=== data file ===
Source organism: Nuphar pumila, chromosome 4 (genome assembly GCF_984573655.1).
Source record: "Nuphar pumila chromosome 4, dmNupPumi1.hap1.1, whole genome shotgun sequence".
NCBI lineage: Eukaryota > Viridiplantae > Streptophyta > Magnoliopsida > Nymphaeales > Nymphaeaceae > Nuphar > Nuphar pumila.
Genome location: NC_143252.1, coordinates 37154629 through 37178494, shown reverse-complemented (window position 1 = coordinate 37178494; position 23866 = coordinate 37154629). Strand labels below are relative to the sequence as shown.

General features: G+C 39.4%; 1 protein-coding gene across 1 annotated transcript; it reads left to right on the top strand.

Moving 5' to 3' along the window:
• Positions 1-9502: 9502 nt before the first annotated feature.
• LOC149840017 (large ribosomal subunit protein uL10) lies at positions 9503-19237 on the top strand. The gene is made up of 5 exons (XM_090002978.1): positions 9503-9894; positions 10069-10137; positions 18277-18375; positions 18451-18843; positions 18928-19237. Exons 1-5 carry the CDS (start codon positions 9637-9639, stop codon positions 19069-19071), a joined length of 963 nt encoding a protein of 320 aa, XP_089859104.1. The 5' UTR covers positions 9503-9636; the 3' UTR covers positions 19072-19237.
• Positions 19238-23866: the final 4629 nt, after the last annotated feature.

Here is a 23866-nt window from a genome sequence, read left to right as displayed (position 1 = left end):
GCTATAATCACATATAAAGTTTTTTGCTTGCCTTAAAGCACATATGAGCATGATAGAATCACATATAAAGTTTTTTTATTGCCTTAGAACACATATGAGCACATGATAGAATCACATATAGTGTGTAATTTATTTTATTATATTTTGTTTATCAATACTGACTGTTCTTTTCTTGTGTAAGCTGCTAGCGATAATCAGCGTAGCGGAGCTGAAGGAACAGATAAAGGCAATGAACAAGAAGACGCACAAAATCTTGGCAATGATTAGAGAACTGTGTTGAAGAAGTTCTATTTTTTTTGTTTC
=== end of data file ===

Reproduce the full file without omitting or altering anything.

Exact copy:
Source organism: Nuphar pumila, chromosome 4 (genome assembly GCF_984573655.1).
Source record: "Nuphar pumila chromosome 4, dmNupPumi1.hap1.1, whole genome shotgun sequence".
NCBI lineage: Eukaryota > Viridiplantae > Streptophyta > Magnoliopsida > Nymphaeales > Nymphaeaceae > Nuphar > Nuphar pumila.
Genome location: NC_143252.1, coordinates 37154629 through 37178494, shown reverse-complemented (window position 1 = coordinate 37178494; position 23866 = coordinate 37154629). Strand labels below are relative to the sequence as shown.

General features: G+C 39.4%; 1 protein-coding gene across 1 annotated transcript; it reads left to right on the top strand.

Moving 5' to 3' along the window:
• Positions 1-9502: 9502 nt before the first annotated feature.
• LOC149840017 (large ribosomal subunit protein uL10) lies at positions 9503-19237 on the top strand. The gene is made up of 5 exons (XM_090002978.1): positions 9503-9894; positions 10069-10137; positions 18277-18375; positions 18451-18843; positions 18928-19237. Exons 1-5 carry the CDS (start codon positions 9637-9639, stop codon positions 19069-19071), a joined length of 963 nt encoding a protein of 320 aa, XP_089859104.1. The 5' UTR covers positions 9503-9636; the 3' UTR covers positions 19072-19237.
• Positions 19238-23866: the final 4629 nt, after the last annotated feature.

Here is a 23866-nt window from a genome sequence, read left to right as displayed (position 1 = left end):
GCTATAATCACATATAAAGTTTTTTGCTTGCCTTAAAGCACATATGAGCATGATAGAATCACATATAAAGTTTTTTTATTGCCTTAGAACACATATGAGCACATGATAGAATCACATATAGTGTGTAATTTATTTTATTATATTTTGTTTATCAATACTGACTGTTCTTTTCTTGTGTAAGCTGCTAGCGATAATCAGCGTAGCGGAGCTGAAGGAACAGATAAAGGCAATGAACAAGAAGACGCACAAAATCTTGGCAATGATTAGAGAACTGTGTTGAAGAAGTTCTATTTTTTTTGTTTC